In her series To Oblivion Soleimani focused on women who had been wrongfully executed by the Iranian government. In order to collect the letters, execution records, and images she had to carefully contact families, lawyers, and activists via the dark web in order to protect the identities of her sources from retaliation. Using images to create soft effigies of unlawfully imprisoned and executed women she builds a set around them relating to their arrest. The end results are colorful, two-toned surreal images that are incredibly attractive and saturated with tragic injustice. Even at first glance, the images are unsettling and revealing of their true intentions. Soleimani uses her freedom and voice to share the opinions and stories of those unable to speak out against the regime. Anger at the Iranian government’s brutality against its people is a driving force for Soleimani as well as Americans’ general ignorance of Iranian injustice. Through her work, she hopes to bring awareness and visibility to the plight of the Iranian people and America's relationship with their government.
In Levers of Power, she discusses the complex relationship between the United States and Iran including demands for reparations, trade sanctions, resource scarcity, and the petroleum industry as well as how these relationships are reliant upon exploitation, corruption, financial gain, brutality, ignorance, and blame-shifting. Her images challenge us to be more aware of our involvement with these atrocities while also speaking truth to power without a more palpable sugar coating. She draws the viewer in with candy visuals and then hits them with the bitter reality of the sufferings of others.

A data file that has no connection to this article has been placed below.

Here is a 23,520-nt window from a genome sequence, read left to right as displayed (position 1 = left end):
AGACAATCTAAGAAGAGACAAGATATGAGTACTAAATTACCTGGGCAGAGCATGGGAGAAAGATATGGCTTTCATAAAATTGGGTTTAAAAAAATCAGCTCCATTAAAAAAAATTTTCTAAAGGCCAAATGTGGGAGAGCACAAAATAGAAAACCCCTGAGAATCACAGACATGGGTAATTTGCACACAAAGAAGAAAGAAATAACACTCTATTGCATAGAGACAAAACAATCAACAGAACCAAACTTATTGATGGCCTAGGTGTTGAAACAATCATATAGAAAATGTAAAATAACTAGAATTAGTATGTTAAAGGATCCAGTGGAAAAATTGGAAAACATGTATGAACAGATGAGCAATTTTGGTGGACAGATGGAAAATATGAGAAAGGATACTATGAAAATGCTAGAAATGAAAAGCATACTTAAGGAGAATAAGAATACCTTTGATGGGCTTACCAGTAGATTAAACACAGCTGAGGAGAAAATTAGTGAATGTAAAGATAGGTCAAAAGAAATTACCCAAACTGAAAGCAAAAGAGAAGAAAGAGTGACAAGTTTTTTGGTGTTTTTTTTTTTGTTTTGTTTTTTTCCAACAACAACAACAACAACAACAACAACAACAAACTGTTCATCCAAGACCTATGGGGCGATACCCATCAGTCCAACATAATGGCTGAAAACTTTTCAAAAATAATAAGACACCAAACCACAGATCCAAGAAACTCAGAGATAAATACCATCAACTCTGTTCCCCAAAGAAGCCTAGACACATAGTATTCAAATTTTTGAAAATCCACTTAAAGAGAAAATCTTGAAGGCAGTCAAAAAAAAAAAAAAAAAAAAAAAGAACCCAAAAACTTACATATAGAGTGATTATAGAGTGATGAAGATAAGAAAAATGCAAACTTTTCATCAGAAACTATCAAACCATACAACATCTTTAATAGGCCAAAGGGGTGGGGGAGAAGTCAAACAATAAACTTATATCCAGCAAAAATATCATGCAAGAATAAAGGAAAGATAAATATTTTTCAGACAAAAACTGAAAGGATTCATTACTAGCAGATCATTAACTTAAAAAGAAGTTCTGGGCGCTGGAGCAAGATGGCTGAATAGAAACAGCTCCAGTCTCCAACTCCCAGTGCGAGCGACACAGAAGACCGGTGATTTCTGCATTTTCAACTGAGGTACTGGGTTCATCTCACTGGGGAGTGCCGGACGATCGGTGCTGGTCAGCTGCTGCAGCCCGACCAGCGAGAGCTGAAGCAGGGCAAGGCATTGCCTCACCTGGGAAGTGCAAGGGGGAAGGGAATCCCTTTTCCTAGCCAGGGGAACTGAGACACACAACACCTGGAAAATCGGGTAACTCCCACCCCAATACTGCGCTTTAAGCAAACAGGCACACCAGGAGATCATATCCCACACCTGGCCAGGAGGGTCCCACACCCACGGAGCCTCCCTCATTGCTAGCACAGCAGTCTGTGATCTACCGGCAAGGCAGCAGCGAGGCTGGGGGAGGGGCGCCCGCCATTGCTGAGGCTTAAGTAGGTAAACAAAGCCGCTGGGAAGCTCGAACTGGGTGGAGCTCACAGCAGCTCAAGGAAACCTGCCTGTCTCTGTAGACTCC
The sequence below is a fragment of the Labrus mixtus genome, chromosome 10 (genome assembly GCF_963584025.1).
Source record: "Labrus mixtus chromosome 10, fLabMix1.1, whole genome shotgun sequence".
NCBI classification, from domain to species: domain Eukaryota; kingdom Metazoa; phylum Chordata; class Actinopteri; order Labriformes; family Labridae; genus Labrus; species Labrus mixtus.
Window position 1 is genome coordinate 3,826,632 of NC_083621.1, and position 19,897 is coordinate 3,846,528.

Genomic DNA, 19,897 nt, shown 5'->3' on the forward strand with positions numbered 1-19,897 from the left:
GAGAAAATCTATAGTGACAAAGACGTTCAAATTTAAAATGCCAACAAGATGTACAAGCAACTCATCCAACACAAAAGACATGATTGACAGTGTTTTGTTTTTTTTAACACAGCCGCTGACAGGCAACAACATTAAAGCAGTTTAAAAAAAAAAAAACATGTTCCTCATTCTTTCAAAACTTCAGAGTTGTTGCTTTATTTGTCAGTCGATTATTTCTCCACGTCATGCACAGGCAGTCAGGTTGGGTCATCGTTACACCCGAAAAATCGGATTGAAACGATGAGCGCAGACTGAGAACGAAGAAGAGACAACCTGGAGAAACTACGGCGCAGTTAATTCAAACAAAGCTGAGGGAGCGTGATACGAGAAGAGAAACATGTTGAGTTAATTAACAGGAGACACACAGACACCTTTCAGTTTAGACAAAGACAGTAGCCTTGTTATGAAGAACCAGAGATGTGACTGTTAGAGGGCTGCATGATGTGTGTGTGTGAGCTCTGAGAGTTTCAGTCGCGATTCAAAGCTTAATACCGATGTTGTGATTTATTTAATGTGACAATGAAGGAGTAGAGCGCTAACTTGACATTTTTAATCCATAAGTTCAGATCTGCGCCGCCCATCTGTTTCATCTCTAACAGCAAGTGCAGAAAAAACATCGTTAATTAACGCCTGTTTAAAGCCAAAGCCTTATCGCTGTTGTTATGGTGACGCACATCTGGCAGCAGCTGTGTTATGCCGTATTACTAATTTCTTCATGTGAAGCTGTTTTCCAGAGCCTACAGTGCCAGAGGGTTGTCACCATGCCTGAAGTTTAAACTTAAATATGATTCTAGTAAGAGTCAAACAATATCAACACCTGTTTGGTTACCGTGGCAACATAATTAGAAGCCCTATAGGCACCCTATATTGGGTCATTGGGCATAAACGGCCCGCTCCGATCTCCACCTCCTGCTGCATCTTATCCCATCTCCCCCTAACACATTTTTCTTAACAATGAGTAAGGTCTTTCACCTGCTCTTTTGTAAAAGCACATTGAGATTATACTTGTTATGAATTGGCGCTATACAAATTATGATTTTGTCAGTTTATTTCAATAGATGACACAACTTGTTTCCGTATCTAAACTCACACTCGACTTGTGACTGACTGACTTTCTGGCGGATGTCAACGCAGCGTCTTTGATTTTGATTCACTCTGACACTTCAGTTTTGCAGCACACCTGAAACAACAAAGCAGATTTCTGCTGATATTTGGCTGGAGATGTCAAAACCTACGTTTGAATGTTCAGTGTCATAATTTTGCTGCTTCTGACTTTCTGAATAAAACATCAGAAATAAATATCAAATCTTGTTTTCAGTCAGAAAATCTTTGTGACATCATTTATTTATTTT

In Medium of Exchange, Soleimani examines a “fragmented history of the relationship between OPEC nations and western political powers since the 1960s, when the organization was formed, highlighting the correlation between sovereign oil wealth and civil rights abuse. (Edel Assanti)”. She stages anonymous queer actors in grotesquely constructed masks of ambassadors and ministers (Kissinger, Cheney, Rumsfeld, etc). The characters act out over-the-top scenes of sex, aggression, passion, romance, bondage, and posed portraiture to reinterpret and satirize the power plays between the countries involved. Essentially fetishizing war and greed. Through the masks the actors are able to communicate through their eyes, becoming representations of those that lie beneath the headlines and are affected by the plays for power and wealth of the corrupt and exploitative people manipulating policies.
Her work is energizing and her passion is palpable. It is as easy to be inspired by Sheida Soleimani as a person as much as an artist. In balance with the violent and destructive nature of her art practice, she spends a good deal of time rehabilitating birds and is a professor at Brandeis University. It is clear through her art, interviews and dedicated activities that Sheida Soleimani cares deeply about those who need help, have had their voices silenced, and lives stolen on a macro and micro level. She is driven to share their stories as well as unmask, dismantle and demystify the socio-political systems that encourage and allow atrocities to continue. Her work is informed, challenging, and driven by righteous anger that is much needed in today's art world. For more information or inquiries contact Denny Dimin Gallery